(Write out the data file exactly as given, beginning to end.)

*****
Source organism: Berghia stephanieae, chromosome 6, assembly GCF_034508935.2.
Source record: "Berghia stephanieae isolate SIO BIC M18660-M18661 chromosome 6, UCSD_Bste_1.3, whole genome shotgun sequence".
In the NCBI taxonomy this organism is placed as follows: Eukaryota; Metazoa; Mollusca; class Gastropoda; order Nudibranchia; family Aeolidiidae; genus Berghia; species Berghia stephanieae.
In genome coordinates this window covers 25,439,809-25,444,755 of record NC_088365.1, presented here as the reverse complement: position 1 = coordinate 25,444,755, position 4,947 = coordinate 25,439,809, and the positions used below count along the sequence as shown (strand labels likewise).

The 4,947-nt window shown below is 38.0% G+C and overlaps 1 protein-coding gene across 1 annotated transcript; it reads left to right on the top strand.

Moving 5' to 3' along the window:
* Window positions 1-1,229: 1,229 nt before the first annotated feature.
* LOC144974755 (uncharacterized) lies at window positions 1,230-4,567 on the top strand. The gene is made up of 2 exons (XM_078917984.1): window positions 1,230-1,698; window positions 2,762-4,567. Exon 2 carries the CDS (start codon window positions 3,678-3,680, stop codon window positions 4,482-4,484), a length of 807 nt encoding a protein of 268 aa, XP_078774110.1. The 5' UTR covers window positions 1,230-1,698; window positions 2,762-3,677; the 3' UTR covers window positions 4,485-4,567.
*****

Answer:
Source organism: Berghia stephanieae, chromosome 6, assembly GCF_034508935.2.
Source record: "Berghia stephanieae isolate SIO BIC M18660-M18661 chromosome 6, UCSD_Bste_1.3, whole genome shotgun sequence".
In the NCBI taxonomy this organism is placed as follows: Eukaryota; Metazoa; Mollusca; class Gastropoda; order Nudibranchia; family Aeolidiidae; genus Berghia; species Berghia stephanieae.
In genome coordinates this window covers 25,439,809-25,444,755 of record NC_088365.1, presented here as the reverse complement: position 1 = coordinate 25,444,755, position 4,947 = coordinate 25,439,809, and the positions used below count along the sequence as shown (strand labels likewise).

The 4,947-nt window shown below is 38.0% G+C and overlaps 1 protein-coding gene across 1 annotated transcript; it reads left to right on the top strand.

Moving 5' to 3' along the window:
* Window positions 1-1,229: 1,229 nt before the first annotated feature.
* LOC144974755 (uncharacterized) lies at window positions 1,230-4,567 on the top strand. The gene is made up of 2 exons (XM_078917984.1): window positions 1,230-1,698; window positions 2,762-4,567. Exon 2 carries the CDS (start codon window positions 3,678-3,680, stop codon window positions 4,482-4,484), a length of 807 nt encoding a protein of 268 aa, XP_078774110.1. The 5' UTR covers window positions 1,230-1,698; window positions 2,762-3,677; the 3' UTR covers window positions 4,485-4,567.